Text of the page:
Recently, I witnessed many Native people of all ages and tribes sharing Native intellectual knowledge of generosity, talent, leadership, and spirituality at the gathering of the Woksape Oyate. Lakota for “Wisdom of the People,” Woksape Oyate is a project of the American Indian College Fund meant to build intellectual capital at tribal colleges.
Advice for Educators
Students and faculty at the College of the Muscogee Nation (CMN, Okmulgee, OK) created a service learning project last school year that linked students with community elders, and they hope the project will provide a model for future projects.
Dissertation research on non-native faculty at tribal colleges identifies ways administrators can offer support.
Grant-funded literary discussion project brings students, college employees, and community members together to discuss shared challenges of preserving American Indian identity in a society of cultural assimilation.
Haskell Indian National University instructor shares her students’ reactions to her grandmother’s “First Fire Story.”
Library director tapped many resources to update materials and create an inviting, accessible place for Haskell students.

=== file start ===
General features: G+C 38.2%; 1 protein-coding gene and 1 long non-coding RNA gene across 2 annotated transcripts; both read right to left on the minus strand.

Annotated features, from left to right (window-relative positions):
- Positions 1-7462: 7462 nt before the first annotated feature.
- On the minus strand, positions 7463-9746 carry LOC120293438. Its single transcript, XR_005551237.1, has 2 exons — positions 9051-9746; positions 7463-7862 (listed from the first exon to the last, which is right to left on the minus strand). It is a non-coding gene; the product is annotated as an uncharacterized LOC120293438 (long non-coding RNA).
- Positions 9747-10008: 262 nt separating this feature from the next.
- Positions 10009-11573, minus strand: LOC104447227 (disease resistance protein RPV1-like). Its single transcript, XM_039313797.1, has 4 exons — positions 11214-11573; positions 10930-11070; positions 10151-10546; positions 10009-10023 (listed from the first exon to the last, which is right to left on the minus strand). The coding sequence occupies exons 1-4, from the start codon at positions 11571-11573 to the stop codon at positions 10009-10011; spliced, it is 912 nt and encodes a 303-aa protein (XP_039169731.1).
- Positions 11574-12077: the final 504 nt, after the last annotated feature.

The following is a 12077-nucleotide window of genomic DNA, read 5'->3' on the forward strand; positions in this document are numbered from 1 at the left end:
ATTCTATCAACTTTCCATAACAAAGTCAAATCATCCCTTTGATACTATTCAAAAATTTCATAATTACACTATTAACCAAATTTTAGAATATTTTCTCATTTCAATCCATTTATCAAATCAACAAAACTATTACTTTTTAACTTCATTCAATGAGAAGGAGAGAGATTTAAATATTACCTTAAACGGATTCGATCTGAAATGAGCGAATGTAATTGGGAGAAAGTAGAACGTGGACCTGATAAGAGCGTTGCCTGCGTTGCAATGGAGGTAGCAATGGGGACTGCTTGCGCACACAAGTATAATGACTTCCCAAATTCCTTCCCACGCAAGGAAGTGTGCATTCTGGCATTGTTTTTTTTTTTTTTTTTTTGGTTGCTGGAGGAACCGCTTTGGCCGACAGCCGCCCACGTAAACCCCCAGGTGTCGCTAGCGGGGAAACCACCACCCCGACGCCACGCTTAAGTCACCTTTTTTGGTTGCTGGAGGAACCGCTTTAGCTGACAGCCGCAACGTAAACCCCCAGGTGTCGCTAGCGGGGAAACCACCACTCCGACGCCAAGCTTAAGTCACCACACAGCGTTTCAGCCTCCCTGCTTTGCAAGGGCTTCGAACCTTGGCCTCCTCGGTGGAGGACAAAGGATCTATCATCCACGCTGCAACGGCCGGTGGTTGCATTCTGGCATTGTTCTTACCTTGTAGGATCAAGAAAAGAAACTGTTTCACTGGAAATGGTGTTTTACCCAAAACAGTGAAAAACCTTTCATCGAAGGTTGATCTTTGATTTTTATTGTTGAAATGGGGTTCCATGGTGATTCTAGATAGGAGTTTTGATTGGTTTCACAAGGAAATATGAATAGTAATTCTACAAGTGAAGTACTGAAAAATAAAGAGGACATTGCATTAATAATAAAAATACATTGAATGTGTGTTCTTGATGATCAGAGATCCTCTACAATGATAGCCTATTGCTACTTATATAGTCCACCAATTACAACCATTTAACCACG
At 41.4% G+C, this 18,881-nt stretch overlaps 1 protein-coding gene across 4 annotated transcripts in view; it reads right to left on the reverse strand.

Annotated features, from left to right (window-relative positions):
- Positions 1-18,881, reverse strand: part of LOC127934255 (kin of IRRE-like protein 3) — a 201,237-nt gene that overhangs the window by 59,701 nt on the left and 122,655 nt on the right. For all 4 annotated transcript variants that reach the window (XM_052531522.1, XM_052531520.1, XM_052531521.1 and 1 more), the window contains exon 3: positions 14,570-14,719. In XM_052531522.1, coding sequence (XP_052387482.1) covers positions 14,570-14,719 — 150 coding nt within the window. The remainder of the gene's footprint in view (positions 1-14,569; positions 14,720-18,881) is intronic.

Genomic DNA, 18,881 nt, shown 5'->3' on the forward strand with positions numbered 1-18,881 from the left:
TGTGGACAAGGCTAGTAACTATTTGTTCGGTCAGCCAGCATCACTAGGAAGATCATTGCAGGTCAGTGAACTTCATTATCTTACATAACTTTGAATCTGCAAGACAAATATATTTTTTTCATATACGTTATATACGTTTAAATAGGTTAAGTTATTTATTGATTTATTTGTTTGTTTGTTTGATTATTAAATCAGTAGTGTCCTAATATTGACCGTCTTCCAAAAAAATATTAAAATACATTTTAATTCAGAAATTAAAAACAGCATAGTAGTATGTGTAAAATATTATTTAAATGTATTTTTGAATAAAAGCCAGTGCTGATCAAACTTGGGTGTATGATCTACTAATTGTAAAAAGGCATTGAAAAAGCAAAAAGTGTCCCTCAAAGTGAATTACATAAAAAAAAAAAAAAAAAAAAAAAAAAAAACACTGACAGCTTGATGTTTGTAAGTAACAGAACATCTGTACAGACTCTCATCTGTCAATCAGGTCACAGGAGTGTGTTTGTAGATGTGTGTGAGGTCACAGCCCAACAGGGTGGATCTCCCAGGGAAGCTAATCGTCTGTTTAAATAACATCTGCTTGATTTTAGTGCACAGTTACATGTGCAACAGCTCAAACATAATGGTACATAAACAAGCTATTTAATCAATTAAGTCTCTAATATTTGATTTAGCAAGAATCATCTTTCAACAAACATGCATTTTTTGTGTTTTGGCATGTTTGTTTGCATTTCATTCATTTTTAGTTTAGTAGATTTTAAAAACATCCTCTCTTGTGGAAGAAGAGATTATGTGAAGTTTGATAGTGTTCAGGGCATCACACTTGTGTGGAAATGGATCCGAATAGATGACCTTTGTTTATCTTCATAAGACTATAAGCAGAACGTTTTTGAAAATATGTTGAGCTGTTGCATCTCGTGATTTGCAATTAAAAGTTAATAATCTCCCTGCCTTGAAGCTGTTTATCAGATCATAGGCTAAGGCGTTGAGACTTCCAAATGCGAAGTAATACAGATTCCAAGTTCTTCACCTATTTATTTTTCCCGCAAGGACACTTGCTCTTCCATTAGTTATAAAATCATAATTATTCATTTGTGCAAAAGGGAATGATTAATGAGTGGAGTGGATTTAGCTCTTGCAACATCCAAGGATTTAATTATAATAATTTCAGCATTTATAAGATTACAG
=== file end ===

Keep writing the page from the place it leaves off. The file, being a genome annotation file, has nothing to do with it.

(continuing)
Joseph Medicine Crow inspires students with his groundbreaking achievements and service as a Little Big Horn College adjunct instructor and lifelong educator.
These Native authors write to set the record straight, to change the images that have stereotyped Indians for centuries.
Last year at the Institute of American Indian Arts (IAIA), President Robert Martin (Cherokee) led the faculty, staff, students, alumni, board members, and donors though a strategic planning process that resulted in a number of important new directions.
During the spring semester of 2008 four Haskell Indian Nations University faculty members linked their curriculums
to facilitate an integrated initiative. They decided that Haskell – a university serving diverse American Indian and Alaskan
Native tribes – was the ideal place for holistic learning.